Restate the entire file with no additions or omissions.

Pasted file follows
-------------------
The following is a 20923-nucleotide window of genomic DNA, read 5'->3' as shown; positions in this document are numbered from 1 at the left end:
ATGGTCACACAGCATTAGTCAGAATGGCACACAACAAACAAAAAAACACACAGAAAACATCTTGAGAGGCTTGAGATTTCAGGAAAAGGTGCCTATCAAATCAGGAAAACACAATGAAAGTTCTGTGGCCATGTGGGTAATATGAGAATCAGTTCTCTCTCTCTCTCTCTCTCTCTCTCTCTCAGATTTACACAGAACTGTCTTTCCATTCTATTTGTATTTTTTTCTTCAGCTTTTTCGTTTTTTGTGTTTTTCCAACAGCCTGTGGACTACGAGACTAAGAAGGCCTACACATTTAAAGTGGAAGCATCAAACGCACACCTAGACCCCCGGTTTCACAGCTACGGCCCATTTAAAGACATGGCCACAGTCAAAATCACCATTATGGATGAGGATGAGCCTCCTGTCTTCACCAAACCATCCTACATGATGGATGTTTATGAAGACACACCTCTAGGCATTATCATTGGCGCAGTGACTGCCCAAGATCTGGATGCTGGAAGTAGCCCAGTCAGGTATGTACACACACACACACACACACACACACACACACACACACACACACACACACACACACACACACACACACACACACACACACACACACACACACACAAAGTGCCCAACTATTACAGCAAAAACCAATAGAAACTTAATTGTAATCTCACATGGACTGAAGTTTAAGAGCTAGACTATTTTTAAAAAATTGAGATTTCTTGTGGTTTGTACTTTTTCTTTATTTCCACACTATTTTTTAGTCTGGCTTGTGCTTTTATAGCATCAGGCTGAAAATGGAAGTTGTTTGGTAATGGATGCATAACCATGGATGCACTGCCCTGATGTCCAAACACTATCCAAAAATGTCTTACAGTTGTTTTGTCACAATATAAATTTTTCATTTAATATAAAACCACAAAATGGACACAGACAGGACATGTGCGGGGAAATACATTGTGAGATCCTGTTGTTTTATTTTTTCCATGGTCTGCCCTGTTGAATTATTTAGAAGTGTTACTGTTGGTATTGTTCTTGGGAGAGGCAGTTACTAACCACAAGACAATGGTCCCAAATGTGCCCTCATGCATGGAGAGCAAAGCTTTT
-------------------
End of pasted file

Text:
The following is a 20923-nucleotide window of genomic DNA, read 5'->3' as shown; positions in this document are numbered from 1 at the left end:
ATGGTCACACAGCATTAGTCAGAATGGCACACAACAAACAAAAAAACACACAGAAAACATCTTGAGAGGCTTGAGATTTCAGGAAAAGGTGCCTATCAAATCAGGAAAACACAATGAAAGTTCTGTGGCCATGTGGGTAATATGAGAATCAGTTCTCTCTCTCTCTCTCTCTCTCTCTCTCTCAGATTTACACAGAACTGTCTTTCCATTCTATTTGTATTTTTTTCTTCAGCTTTTTCGTTTTTTGTGTTTTTCCAACAGCCTGTGGACTACGAGACTAAGAAGGCCTACACATTTAAAGTGGAAGCATCAAACGCACACCTAGACCCCCGGTTTCACAGCTACGGCCCATTTAAAGACATGGCCACAGTCAAAATCACCATTATGGATGAGGATGAGCCTCCTGTCTTCACCAAACCATCCTACATGATGGATGTTTATGAAGACACACCTCTAGGCATTATCATTGGCGCAGTGACTGCCCAAGATCTGGATGCTGGAAGTAGCCCAGTCAGGTATGTACACACACACACACACACACACACACACACACACACACACACACACACACACACACACACACACACACACACACACACACACACACACACACACAAAGTGCCCAACTATTACAGCAAAAACCAATAGAAACTTAATTGTAATCTCACATGGACTGAAGTTTAAGAGCTAGACTATTTTTAAAAAATTGAGATTTCTTGTGGTTTGTACTTTTTCTTTATTTCCACACTATTTTTTAGTCTGGCTTGTGCTTTTATAGCATCAGGCTGAAAATGGAAGTTGTTTGGTAATGGATGCATAACCATGGATGCACTGCCCTGATGTCCAAACACTATCCAAAAATGTCTTACAGTTGTTTTGTCACAATATAAATTTTTCATTTAATATAAAACCACAAAATGGACACAGACAGGACATGTGCGGGGAAATACATTGTGAGATCCTGTTGTTTTATTTTTTCCATGGTCTGCCCTGTTGAATTATTTAGAAGTGTTACTGTTGGTATTGTTCTTGGGAGAGGCAGTTACTAACCACAAGACAATGGTCCCAAATGTGCCCTCATGCATGGAGAGCAAAGCTTTT